Passionate about history, innovative technologies and writing good articles, our next guest in the #WeAreModex series of interviews believes that doing PR in the tech world is nicer than in other industries. If he had the chance, Robert would have liked to be a film director, but for the moment he is smoothly ‘directing’ Modex’s Communications department. Here’s what he has to say about blockchain, journalism, PR and… specialty coffee.
Tell us a bit about your studies: high-school, University, Master’s Degree.
I was born in a small, communist style town in the South-East of Romania, where I grew up and lived, like every young Romanian in search of happiness at the beginning of the 21st century. The funny thing is that I’ve graduated from a mathematics and economy-oriented high-school, and then I made a living from writing.
After high-school I was accepted at the University of Bucharest. I became a student at the Faculty of History, my first passion which, most probably, will stay with me for my entire life. When I was 5 years old, I started learning about Romanian and Universal History. So, for me it was quite easy to choose history in college, because at that time I thought I knew almost everything about this domain. A few months later, I discovered it that I knew nothing, so in a way it was very interesting for me to learn what history represents. I then took the Master’s Degree in History of Modernism, with a dissertation paper about Sexuality in the traditional Romanian society.
Moving on to your career: when did you start working, what was your first job and what interesting projects you’ve done so far?
In 2002, I started working as a junior writer at the national radio station. It was a fantastic opportunity for me at that time: I remember that I was the very last man in the chain of hierarchy at a cultural radio show. But it all felt amazing for a 19-year-old that two months earlier was stuck in an ex-communist town with no perspective. I’ve worked for the whole duration of the university – nowadays, I’m not recommending this to anyone! – but two decades ago things were different in our society.
I had the first full-time job at Mediafax press agency. I think that even to this day it remains the coolest job I had as the entire team comprised young and passionate people. Moreover, back then Romania was becoming part of the European Union, so there was a special feeling throughout our society. That job was followed by 12-13 years of journalism. One of the most important projects I’ve headed was ViitorulRomaniei online publication, which I’ve started together with Mihai Ivascu, the co-founder of Modex and founder of Ingenium Group, a media company where I’ve worked as the Editor in Chief for several online projects. The launch of Modex gave me the opportunity to enter the start-ups phenomenon and leave journalism behind, but also discovering a new domain: PR and content creators. I have to admit that the biggest attraction was represented by the tech industry and its perspectives in the new model of a digital society.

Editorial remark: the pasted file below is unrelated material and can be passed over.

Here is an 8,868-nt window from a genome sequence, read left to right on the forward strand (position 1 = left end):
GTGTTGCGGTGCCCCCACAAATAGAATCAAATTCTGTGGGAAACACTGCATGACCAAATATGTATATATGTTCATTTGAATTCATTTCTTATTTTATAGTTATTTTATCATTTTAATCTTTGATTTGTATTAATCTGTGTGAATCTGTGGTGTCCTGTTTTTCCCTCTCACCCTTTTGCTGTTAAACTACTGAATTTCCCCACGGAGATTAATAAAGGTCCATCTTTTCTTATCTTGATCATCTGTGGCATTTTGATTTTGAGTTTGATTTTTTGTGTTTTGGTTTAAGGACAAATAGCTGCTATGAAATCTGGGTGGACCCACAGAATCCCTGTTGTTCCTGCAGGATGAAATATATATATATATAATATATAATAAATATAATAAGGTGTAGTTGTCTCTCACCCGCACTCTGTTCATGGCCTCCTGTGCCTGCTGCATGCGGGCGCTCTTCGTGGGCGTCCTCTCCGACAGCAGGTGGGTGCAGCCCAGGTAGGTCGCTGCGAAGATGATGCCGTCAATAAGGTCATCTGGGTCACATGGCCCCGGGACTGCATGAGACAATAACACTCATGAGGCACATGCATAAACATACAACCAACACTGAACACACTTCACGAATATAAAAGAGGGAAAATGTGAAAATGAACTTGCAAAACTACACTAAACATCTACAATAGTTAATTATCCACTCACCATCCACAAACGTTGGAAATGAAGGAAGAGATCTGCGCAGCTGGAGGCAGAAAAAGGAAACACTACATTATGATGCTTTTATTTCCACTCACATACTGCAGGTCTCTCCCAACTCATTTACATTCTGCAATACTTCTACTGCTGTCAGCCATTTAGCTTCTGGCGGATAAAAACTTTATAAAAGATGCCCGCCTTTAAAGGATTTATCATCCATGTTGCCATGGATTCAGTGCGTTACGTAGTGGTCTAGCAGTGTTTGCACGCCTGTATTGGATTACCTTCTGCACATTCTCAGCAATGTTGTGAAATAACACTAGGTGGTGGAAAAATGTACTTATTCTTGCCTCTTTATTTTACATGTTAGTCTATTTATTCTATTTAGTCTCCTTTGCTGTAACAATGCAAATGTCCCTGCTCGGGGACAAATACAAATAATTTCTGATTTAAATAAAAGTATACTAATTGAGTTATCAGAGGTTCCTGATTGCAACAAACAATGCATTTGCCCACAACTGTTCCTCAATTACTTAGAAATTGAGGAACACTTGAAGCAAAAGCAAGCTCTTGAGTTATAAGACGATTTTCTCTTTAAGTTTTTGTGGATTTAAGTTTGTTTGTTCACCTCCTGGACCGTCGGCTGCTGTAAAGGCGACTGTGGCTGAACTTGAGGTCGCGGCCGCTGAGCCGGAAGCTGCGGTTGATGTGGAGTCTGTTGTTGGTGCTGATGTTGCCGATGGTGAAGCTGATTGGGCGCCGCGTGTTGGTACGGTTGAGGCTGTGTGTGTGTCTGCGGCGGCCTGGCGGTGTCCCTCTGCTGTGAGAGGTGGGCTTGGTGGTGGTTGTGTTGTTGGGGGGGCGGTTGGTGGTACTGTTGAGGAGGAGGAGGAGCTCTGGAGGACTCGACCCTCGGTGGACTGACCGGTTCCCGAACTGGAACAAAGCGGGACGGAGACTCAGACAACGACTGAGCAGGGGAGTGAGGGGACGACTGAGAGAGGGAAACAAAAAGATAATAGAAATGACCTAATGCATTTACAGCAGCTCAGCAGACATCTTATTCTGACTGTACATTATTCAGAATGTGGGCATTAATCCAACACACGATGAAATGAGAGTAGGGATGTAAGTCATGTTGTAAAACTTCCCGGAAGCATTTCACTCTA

Were there any particular challenges in your career that you had to overcome?
Yes, there were many. The biggest challenge for me was moving into the tech area to coordinate the Content and PR departments. Creating a symbiosis between those who know how to write creatively and those who know to communicate and establish a close relationship with the public was clearly a challenge. I have been collaborating for more than a decade with PR officers from several companies, I knew how things were, but after switching sides on the ‘battlefield’ I’ve immediately discovered that it was all different from how I perceived it from the outside. As a journalist, you’re responsible only in front of the public. Here, however, in the communications area, you’re being held accountable in front of the company’s stakeholders and the team you’re working with. Moreover, if we’re speaking about a startup which bases its evolution on the capacity to create a powerful brand image on the market, things get even more complicated.